Building Back a Better Caribbean

Former U.S. President Bill Clinton with Roosevelt Skerrit, prime minister of Dominica, who is promoting rebuilding areas devastated by last year's hurricanes with resilient systems. Photo: Evan Garcia/UM News

By Michael R. Malone

Former U.S. President Bill Clinton with Roosevelt Skerrit, prime minister of Dominica, who is promoting rebuilding areas devastated by last year's hurricanes with resilient systems. Photo: Evan Garcia/UM News

Building Back a Better Caribbean

By Michael R. Malone
Turning ideas to action fueled the Clinton Foundation’s CGI Action Network Post-Disaster Recovery conference on the Caribbean held at UM.

A cross-section of 350 representatives from government, private sector, nonprofit, and civil organizations gathered at the University of Miami to explore partnerships to “build back a better” Caribbean region devastated by two horrific hurricanes last year. 

The upcoming storm season, just two months off the horizon, is predicted to be more intense. 

“The Caribbean region has many treasures, yet it’s one of the most vulnerable in terms of climate change. This is worth our saving,” former President Bill Clinton, who founded the Clinton Foundation in 2005 to facilitate partnerships capable of addressing large-scale global issues, told the audience at the April 3 meeting. 

“This is a long-term engagement model, and these are real people and real stories,” he said. “I want all of you to believe that you can make a difference.”

Dominica Prime Minister Roosevelt Skerrit, whose dramatic Facebook posts—“my roof is gone, my house is flooding, I am at the complete mercy of the hurricane”—went viral as Hurricane Maria raged on the island nation, shared his insights in the “Partnering to Jumpstart Action” opening session. 

Skerrit urged that rebuilding efforts in the Caribbean embrace two foundational premises—that climate change is real and that resilient systems be built. “If this can be done,” the prime minister said, “then the Caribbean can really lead the world in a whole other direction.” 

Kenneth Mapp, governor of the U.S. Virgin Islands, echoed the premise. “I live climate change,” he said. “My beaches are being eroded.” 

Former President Bill Clinton greets UM President Julio Frenk.

University of Miami President Julio Frenk, in welcoming the conference attendees, said that “disaster knows no borders” and cited the University’s efforts to aid its Caribbean neighbors by delivering medical supplies and expertise to impacted areas, and accommodating faculty and students from the region to study at UM.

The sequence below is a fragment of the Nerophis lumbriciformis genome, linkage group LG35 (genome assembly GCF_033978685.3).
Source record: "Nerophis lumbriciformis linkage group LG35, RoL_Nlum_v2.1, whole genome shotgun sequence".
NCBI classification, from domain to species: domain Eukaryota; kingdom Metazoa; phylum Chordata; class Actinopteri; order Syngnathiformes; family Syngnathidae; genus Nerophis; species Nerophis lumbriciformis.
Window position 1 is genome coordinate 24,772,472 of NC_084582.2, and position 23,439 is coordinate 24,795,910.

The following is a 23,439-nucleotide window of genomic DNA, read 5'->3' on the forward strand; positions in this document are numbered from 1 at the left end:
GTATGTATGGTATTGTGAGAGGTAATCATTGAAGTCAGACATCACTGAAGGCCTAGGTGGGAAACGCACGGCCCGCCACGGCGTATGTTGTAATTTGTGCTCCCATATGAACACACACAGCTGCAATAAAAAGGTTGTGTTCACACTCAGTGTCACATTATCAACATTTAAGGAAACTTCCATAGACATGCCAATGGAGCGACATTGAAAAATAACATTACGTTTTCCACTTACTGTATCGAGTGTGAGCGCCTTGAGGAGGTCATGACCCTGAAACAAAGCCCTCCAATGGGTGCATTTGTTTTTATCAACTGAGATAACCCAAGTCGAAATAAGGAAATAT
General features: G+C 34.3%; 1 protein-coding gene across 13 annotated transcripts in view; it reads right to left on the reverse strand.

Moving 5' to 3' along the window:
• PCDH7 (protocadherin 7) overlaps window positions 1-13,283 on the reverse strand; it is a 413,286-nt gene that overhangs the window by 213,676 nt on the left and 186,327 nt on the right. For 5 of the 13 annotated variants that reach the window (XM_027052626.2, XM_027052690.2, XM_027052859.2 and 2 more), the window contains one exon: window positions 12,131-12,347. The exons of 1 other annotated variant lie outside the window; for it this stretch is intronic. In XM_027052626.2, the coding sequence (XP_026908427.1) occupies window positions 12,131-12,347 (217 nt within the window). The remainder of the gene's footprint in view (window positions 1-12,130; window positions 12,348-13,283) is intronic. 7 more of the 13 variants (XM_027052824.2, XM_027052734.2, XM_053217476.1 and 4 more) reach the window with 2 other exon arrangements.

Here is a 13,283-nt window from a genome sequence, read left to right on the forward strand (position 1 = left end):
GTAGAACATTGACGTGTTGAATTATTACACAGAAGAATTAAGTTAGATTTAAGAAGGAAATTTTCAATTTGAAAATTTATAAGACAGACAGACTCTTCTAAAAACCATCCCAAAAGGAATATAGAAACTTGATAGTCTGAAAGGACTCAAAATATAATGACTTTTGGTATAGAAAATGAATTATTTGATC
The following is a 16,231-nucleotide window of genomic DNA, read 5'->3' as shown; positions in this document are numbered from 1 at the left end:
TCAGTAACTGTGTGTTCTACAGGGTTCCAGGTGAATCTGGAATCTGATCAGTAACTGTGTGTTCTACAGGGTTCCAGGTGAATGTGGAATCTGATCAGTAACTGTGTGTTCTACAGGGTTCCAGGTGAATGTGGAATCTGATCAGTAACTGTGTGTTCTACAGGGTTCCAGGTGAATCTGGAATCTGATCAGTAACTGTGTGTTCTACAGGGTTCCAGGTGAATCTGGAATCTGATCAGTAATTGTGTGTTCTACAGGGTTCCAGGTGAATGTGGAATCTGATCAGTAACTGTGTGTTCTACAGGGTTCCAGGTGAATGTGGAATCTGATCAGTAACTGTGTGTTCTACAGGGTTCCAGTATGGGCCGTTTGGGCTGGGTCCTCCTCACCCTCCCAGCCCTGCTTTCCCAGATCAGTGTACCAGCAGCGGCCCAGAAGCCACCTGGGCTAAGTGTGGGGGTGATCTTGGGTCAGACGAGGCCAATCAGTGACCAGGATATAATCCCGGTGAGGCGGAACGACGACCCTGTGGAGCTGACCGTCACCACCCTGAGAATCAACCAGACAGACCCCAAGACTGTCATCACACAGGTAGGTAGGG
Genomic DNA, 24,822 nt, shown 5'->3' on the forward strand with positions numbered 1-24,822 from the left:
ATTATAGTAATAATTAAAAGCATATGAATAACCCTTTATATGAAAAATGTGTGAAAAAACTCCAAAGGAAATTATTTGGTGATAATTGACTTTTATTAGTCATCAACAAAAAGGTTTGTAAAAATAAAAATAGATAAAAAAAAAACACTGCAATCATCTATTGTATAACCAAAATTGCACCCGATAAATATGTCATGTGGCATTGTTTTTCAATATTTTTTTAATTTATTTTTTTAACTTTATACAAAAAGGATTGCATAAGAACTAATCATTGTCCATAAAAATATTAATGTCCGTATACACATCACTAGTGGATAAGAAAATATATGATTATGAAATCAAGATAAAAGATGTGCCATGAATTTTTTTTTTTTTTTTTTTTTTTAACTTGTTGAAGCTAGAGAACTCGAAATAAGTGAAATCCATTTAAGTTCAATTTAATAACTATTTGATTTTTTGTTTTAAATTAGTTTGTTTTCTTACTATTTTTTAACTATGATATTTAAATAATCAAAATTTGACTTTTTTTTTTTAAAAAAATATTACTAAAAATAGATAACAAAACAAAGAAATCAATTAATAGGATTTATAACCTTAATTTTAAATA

“Like the Clinton Foundation, the University is committed to developing strategies for preparedness for disaster,” said Frenk, adding “as a hemispheric university, we’re leading the way in directing our research community to understand the social and economic impacts” of disasters.

John A. Quelch, dean of the University of Miami Business School, who attended the event, noted that the Business School is launching a Latin America and Caribbean Initiative. "We take seriously our responsibility to support higher education and entrepreneurship resiliency in the Caribbean region," he said.

Executive sessions focused on developing systems and solutions to redesign the devastated infrastructures and economies of the region, such as (Re)building Affordable, Resilient, High-Quality Housing; Addressing Trauma and Increasing Psychosocial Resiliency; Powering Up After the Storms and the Future of the Energy Grid; Supporting Small Business Recovery and Resilience, among others. 

Several new projects were announced at the conference, and their scope ranged from an American Federation of Teachers partnership to send 24 nurses to the U.S. Virgin Islands to conduct health screenings to the creation of Climate Resilience Agency of Dominica (CREAD), a $600-million initiative between Dominica and partners to build the first climate resilient nation in the world.

Carmen Yulín Cruz, mayor of San Juan, Puerto Rico, cited the immense devastation and despair that continues to plague the U.S. territory and called for a “power transformation.” 

“Electricity is the great equalizer, it’s like the veins that run through everything,” the mayor said. She called for new technologies to create micro-energy grids throughout the island and urged attendees to remember that the lives of real people are in the balance.

“It’s not that we have felt neglected, it’s that we have been neglected by some,” the mayor said. “It makes your heart cry that we can do so much with so little—there are so many small things that you can do to help us change our reality.”

In a video message, Puerto Rican playwright, composer and actor Lin-Manuel Miranda, who has been active in rebuilding efforts, called on attendees to “roll up your sleeves and help us work smarter and stronger for a better future.”

Rajiv J. Shah, president of the Rockefeller Foundation, announced that a report developed by an extensive cross-sector leadership team and due out in several weeks, will create a “single vision to reimagine what success will look like in Puerto Rico” and provide a blueprint for the rebuilding effort. 

In plenary remarks, President Clinton highlighted how similar partnerships and cross-sector efforts aided in rebuilding New Orleans, especially in terms of housing and coastal restoration, 10 years after Hurricane Katrina devastated the city. 

“We’ve seen enough devastation happen in the Caribbean,” he said. “We’ve got a chance to do something to make a difference and we ought to take it.”